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If fly wranglers were gossips, the “Blue Ribbon” Madison River would likely be their primary object of attention. Arguably it’s the most talked over, written up and frequented river ... morein the entire state of Montana – and that’s saying something. What’s more, no one has anything bad to say about it and that’s for a good reason. There’s nothing bad to say. Its scenic journey begins in Yellowstone National Park at the convergence of the Gibbon and Firehole rivers and continues for 19 miles through parkland. Within the Park, fishing rules apply: no live bait and sorry to disappoint, but it’s catch and release only. Once outside the Park the river meanders past working ranches, stately conifer forests and cottonwood lined banks, interrupted by riffles and quiet runs that contain large rainbow and trophy brown trout. Flowing alongside Yellowstone’s West entrance road, the river enters the Hebgen Lake, created by Hebgen dam, until it reaches Quake Lake, a bit downstream from the dam. At this point the river is commonly called either the Upper Madison or the Lower Madison, although in fact, they are one and the same.

Upper Madison – Quake Lake to Ennis Lake
Directly below Quake Lake the river roars into 5 long miles of Class V whitewater with steep gradients and large boulders along the way. As the rapids decline, the magic begins. For the next 53 miles, often referred to as the 50 Mile Riffle, the cold river runs north and the fish jump high. Annual runs of spawning trout make their way from Hebgen Lake, rainbows in the spring and browns in the fall. Known the world over for its “hard fighting” trout, it’s not unusual to pull a 25” brown from these upper waters. In deference to the purists and fly-fishing enthusiasts, it’s wading only from Quake Lake to Lyons Bridge. Boats may be used to access the river, but if you’re going to fish, your feet must be on the riverbed. Fortunately, the Hegman releases water throughout the year, leveling its flows and relieving it of spring runoff issues and summer shrinkage.

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Lower Madison – Ennis Lakes to Three Forks
A short section of the river between Ennis Dam and the power station maintain relatively low water levels and provide wonderful opportunities for wading. Past the power station the river regains its muscle and for 7 miles winds through Bear Trap Canyon. Hiking trails offer the only entry, great for those that like to walk and seek the solitude of a designated wilderness area. Floating is permitted but requires a lengthy shuttle and the ability to work through Class III-IV whitewater. Once out of the canyon the river flows in shallow riffles until it reaches Three Forks and joins the Missouri. From Warm Springs to Greycliff, the river is easily accessible for drifters and wading.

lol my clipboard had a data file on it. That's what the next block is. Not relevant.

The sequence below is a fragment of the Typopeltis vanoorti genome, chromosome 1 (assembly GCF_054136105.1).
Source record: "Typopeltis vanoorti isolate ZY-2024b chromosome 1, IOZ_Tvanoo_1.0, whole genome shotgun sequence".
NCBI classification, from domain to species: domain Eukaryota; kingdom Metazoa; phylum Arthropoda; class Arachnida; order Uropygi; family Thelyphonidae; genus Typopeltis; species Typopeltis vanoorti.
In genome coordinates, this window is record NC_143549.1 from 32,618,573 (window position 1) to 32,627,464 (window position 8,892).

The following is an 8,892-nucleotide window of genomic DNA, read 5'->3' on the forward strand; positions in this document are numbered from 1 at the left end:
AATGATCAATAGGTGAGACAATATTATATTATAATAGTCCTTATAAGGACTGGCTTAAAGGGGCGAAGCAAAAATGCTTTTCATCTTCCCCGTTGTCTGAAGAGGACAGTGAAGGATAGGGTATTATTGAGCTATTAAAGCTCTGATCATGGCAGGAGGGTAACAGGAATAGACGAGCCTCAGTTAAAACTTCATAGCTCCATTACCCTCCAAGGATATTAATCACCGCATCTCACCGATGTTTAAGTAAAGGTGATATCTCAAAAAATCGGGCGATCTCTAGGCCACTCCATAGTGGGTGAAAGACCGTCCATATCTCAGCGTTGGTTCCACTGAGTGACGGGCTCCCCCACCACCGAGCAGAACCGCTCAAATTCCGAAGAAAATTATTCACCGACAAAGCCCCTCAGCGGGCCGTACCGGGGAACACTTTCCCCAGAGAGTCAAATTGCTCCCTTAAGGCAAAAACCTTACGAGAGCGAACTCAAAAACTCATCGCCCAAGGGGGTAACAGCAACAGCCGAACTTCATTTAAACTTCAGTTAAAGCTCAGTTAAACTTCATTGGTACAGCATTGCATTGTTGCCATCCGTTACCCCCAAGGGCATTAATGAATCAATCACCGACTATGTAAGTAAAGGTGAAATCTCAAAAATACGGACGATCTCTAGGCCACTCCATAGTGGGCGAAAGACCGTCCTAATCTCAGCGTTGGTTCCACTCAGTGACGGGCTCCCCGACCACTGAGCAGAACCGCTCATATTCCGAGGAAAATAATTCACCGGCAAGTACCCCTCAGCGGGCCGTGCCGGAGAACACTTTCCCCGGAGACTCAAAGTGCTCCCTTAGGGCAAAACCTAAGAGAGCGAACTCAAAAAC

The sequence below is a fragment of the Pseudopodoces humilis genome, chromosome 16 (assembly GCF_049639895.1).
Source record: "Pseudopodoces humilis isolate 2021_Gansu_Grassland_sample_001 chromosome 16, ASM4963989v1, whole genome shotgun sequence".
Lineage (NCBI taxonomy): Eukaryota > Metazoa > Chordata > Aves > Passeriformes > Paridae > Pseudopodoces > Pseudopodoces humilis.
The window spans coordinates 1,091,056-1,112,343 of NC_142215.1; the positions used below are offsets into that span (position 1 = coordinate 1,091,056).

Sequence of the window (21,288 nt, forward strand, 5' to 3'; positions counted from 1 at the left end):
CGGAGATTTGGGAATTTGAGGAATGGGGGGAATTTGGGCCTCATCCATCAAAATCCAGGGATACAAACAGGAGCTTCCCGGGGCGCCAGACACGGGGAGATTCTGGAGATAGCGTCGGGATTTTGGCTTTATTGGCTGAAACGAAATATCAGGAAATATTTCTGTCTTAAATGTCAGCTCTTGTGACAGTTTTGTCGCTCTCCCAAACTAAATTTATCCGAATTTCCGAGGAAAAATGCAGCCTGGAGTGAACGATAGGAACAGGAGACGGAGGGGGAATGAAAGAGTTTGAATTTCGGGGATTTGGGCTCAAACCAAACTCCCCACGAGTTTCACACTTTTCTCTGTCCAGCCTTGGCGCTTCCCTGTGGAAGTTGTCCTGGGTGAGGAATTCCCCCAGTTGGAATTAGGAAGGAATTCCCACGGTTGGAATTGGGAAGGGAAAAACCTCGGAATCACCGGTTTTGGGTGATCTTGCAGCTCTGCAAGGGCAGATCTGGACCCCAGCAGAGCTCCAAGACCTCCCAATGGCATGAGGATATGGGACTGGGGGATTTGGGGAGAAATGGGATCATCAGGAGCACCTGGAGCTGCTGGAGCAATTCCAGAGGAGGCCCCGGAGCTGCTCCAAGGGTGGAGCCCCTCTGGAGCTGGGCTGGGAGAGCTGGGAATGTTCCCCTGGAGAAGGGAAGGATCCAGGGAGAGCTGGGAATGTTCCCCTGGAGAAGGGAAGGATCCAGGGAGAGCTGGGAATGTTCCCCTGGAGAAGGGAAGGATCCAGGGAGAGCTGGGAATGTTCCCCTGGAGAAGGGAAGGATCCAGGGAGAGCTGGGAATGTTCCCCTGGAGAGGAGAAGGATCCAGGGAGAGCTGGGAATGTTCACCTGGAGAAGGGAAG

Trips
$
525
/ Boat
Capacity:
1 - 2 anglers
Days:
Daily
Duration:
1 day
The Gallatin River is one of the closest, in proximity to Bozeman. As it makes its course from Yellowstone National Park to the Headwaters of the Missouri River, the Gallatin River ... moreflows through a diverse topography. High mountain meadows near Yellowstone Park, robust pocket water through the Gallatin Canyon, and the wide open spaces of the Gallatin Valley offer three distinct environments in which to fish and explore this fine river. Since it is smaller than many of our other rivers, the Gallatin offers a good opportunity for fishing on foot. Consistent hatches of caddis, mayflies and stoneflies throughout the season make the Gallatin an easy choice on any day.
$
365
-
$
495
/ Boat
Capacity:
1 - 2 anglers
Days:
Daily
Duration:
4 hours - 1 day
Destination:
Spend the day fishing for huge rainbows and big browns on the famous Madison River, a Blue Ribbon Trout Stream. With more than 2000 fish per mile, the Madison River offers challenging ... moreand fun fishing for novice to seasoned angler.
$
495
-
$
575
/ Boat
Capacity:
1 - 2 anglers
Days:
Daily
Duration:
1 day
Destination:
One of the three great tailwaters in Big Sky Country. stable water flows, dense populations of trout and great insect life make this river a great option almost any time of year. Multiple ... morespring creek influxes below Dillon create some great clear water, dry fly opportunities during the heat of the summer. Big Browns on hoppers. A great river to fly fish.

What the Beaverhead offers:

Over 80 miles of fishable water.

Tailwater reliability - very little runoff effect

Nymphing for larger than average trout.

PMD hatches in June and July that will cause you to make bad casts.

Rainbow trout that will straighten out hooks and break 3x tippet.

Brown trout that will chase size 4 streamers and inhale them.

Sight fishing... need I say more?
Outfitters
Welcome to Zach Neville Outfitters. With over 10 years experience, we are one of Bozeman, Montana's premiere fly fishing guide services. We offer float and walk/wade fly fishing trips ... moreon southwest Montana's finest trout waters. Here in Bozeman we are centrally located among The Yellowstone, Madison, Gallatin, Missouri and Bighorn rivers. In addition to this, we have access to some of the best private water in the region. At Zach Neville Outfitters it is our mission to provide you with a fun, safe and educational day on the water regardless of your background or level of experience.
Type:
Fishing